“As was pointed out in the sessions, identity is only of value in a particular trust context. You might not trust your stock broker to act as your baby sitter. Or the old favorite, you trust someone not to cheat at cards, but you don’t trust them not to cheat on their spouse. People have extremely complex and dynamic relationships. This contrasts with employees or other narrow role-based users, where the context is singular and relatively static.”
“This isn’t so for you and me. With technology like remote attestation, the trust relationship isn’t just between me and my PC. It is painted as being between my PC and other computers. My PC is supposed to talk to my laptop and they trust each other. But this is ludicrous! My PC has no concept of trust — or at least, until the day I come home from work and my PC and laptop have a marriage certificate proving their undying love for each other, I’m going to remain a skeptic. Only people can create and maintain trust. Computers are neither trusted nor trusting, merely authenticated and authorized. “Trusted computing” in the public context means “distrust strangers”.”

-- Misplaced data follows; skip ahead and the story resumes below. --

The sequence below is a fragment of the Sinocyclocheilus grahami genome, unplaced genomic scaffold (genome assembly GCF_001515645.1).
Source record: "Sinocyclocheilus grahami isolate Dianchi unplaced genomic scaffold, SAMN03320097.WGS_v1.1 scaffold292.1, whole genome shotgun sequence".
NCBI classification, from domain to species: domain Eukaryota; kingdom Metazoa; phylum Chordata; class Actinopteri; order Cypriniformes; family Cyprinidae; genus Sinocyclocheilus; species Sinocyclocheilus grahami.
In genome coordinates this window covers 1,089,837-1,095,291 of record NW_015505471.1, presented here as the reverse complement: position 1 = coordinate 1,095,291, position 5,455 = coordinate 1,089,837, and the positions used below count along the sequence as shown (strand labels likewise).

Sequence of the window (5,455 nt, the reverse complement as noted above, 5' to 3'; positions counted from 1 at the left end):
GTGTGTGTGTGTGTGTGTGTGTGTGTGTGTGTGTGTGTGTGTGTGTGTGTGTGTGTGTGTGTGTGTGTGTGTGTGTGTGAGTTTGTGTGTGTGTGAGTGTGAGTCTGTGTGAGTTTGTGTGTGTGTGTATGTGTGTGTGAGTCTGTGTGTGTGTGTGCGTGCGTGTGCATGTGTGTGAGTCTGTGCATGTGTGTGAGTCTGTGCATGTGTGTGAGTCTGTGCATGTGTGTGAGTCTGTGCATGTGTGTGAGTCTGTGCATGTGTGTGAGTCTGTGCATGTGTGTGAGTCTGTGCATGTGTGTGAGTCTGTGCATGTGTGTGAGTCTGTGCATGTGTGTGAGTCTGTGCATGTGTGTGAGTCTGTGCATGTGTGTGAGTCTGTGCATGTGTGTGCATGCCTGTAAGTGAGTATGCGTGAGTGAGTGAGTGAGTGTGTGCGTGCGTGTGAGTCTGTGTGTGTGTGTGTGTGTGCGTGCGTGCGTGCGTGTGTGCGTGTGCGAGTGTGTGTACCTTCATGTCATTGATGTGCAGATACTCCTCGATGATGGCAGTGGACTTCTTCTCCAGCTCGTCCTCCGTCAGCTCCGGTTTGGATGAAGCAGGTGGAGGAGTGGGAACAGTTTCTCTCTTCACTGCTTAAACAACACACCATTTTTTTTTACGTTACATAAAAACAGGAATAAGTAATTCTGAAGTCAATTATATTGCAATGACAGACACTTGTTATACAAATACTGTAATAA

So, Identity Management with automated trust federation may work (to some extent) in a business context, but will fail completely with consumer roles. If this is supposed to work, anything having to do with people needs to stay in the hands and under control of the people – you may be able to automate roles, when it needs to be more fine grained, automation is doomed to fail.